The ‘no other way’ fallacy – Redlands history repeats itself

Sticking with wind farms for a wee while – I have a guest blogger today, who is looking at the similarities between EDF’s massive wind farm schemes for Lewis and the Lingerbay super quarry controversy.

In particular, he is looking at the parallels between the narrative around French multinational EDF’s attempted exploitation of Lewis with its offshore turbines and the argument, last time round in Harris, that we should accept such large-scale, industrialised corporate development as being somehow necessary for our economic salvation.

The Lingerbay proposal – where English company Redland wanted to extract 600million tonnes of rock from Roineabhal in a designated National Scenic Area in South Harris (thanks to Alastair McIntosh for this picture of Roineabhal from St Clements Church) – became the subject of a lengthy planning inquiry. After the inquiry, Redland was taken over by the French Lafarge who ultimately made the decision to withdraw from the project.

The power players who are pushing today’s big schemes, being developed by French multinational EDF and American-owned Forsa in Tolsta, need to start answering the question about why they have given no space to the crofters who want to (and are able to) develop their own, community-owned schemes which would return 12 times as much money to the local economy.

The line we keep hearing, over and over again, is that EDF are “the only game in town”. But are they?

Alasdair Nicholson was a councillor with Comhairle nan Eilean Siar at the time of Lingerbay. Here’s his take…

In the course of completing a recent MSc module on Environmental Decision Making, part of a wider development postgraduate study, I looked back at the proposal by Redlands Aggregates Ltd, taken over by French multinational Lafarge, for a giant super quarry at Lingerbay, Harris.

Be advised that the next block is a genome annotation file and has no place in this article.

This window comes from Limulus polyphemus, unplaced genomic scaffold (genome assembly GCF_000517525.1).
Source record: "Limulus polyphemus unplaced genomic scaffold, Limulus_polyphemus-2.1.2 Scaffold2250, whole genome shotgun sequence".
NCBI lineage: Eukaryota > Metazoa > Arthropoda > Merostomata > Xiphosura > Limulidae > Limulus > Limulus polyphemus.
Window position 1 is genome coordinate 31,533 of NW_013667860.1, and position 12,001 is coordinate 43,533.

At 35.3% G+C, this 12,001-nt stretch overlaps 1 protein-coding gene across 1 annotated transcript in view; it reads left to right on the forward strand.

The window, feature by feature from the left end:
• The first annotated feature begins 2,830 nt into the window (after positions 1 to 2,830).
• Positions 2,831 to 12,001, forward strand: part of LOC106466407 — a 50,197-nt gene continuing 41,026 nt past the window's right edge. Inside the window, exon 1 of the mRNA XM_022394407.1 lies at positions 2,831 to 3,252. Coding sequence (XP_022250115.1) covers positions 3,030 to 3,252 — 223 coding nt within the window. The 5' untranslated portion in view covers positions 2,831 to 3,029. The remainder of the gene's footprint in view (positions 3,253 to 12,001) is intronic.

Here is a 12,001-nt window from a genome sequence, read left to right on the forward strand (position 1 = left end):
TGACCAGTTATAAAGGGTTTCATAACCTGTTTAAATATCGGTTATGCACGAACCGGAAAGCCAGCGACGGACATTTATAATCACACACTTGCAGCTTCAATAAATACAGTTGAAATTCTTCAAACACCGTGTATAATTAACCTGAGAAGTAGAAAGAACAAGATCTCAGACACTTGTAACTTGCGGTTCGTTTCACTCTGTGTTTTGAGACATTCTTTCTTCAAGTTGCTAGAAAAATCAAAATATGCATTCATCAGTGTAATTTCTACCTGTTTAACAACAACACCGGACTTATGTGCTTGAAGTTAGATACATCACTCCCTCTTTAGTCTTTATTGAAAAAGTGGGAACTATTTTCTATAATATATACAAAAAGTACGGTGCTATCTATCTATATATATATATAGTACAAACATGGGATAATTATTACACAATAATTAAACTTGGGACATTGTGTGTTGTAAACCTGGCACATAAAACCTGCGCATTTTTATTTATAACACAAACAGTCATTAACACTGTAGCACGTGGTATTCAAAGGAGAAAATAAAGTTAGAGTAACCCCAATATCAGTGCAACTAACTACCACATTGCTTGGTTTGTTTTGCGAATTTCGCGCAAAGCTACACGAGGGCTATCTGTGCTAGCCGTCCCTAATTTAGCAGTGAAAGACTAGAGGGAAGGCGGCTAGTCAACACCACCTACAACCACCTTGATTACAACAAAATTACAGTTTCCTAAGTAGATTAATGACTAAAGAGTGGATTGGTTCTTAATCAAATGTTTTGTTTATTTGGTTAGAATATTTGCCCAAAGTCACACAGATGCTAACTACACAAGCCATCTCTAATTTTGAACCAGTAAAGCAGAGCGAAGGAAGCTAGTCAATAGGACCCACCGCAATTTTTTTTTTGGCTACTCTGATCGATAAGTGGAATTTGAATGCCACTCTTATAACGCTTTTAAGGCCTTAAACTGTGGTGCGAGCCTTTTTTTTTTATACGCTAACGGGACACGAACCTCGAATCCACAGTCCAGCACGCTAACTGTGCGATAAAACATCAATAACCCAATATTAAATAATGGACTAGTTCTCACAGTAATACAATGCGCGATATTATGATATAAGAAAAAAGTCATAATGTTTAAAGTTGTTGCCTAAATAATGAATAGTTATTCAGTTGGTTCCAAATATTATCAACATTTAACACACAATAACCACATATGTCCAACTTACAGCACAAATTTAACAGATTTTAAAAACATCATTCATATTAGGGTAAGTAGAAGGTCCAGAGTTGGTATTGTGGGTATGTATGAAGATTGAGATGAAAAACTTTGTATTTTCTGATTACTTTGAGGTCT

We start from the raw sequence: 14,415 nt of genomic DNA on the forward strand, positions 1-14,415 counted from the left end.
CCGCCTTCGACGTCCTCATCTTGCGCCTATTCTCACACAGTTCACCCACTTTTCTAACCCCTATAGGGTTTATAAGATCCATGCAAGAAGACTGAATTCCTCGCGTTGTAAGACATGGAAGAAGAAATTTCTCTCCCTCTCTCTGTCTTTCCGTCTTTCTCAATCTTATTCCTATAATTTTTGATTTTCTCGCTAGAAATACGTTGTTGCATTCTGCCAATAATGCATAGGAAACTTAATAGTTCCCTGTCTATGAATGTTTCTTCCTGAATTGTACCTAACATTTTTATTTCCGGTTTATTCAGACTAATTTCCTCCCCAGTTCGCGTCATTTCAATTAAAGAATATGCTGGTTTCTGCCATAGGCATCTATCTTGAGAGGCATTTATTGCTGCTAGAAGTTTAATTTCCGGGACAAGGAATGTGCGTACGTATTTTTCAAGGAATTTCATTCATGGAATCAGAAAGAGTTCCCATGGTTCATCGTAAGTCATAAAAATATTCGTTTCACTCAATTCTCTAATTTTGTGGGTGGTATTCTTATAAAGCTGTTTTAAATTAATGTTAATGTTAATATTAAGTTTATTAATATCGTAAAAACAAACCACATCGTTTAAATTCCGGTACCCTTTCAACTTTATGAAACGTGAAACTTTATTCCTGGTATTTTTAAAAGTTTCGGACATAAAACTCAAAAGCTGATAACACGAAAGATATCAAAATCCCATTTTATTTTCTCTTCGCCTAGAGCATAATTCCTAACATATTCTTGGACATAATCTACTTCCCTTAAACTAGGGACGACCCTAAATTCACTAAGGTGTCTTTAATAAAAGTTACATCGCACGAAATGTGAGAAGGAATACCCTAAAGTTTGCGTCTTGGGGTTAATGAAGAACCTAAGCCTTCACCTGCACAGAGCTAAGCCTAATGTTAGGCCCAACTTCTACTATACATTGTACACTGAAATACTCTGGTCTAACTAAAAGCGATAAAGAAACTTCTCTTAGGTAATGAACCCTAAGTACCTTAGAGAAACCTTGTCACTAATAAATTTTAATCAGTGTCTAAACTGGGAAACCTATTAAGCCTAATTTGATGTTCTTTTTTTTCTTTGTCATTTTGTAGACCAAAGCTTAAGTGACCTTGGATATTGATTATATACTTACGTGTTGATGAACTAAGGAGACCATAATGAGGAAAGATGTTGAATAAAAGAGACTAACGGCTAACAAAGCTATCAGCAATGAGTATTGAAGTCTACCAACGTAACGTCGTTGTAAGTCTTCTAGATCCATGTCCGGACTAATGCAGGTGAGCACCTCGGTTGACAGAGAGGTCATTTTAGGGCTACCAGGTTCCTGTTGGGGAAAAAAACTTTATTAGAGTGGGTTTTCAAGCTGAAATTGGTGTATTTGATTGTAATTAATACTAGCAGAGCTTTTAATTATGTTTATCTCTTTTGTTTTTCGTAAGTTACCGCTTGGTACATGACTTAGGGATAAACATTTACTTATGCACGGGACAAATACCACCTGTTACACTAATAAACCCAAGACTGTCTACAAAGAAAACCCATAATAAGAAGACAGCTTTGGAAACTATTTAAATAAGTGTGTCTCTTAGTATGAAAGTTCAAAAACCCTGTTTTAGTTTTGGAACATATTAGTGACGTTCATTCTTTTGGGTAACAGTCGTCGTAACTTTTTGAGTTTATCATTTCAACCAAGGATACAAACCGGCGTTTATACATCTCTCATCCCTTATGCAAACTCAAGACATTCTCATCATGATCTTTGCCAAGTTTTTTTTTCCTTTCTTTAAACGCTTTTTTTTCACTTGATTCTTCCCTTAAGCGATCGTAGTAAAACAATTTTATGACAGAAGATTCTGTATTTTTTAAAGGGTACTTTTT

In reviewing that I was struck by the similarity of some of the same institutional power elites using the same type of language that there is “no other way”, both as a lazy defence of their positions and to seek to marginalise dissenting voices, repeated in the contested contemporary clash over the wind farm developments on Lewis today.

At the time of Lingerbay, I was a councillor who asked many questions and challenged both the information provided and demanded access to papers that senior officers and council members were deliberately seeking to hide from other councillors.

At the heart of the problem was a collective groupthink that could not envisage nor contemplate alternative opportunities for development other than dependency on a large external commercial interest arriving from outside as the saviour of the economy.

While I do not pretend to know the level or degree or quality of scrutiny – either by councillors during the planning consideration of the wind turbine application, nor by trustees of Stornoway Trust, when considering a 70-year lease to the French company EDF and their partners – it does feel that the idea of the local authority as an honest broker appears to be misplaced.


What appears to be the case, however, is a deliberate blindness by Lewis Wind Power and their supporters, both to the prospectus of a community alternative and an attempt to diminish, reduce or delegitimise crofting voices.

This especially appears to be the case regarding those from the four townships of Sandwick North, Sandwick East, Melbost and Aignish who aspire to take a community approach on their own common land.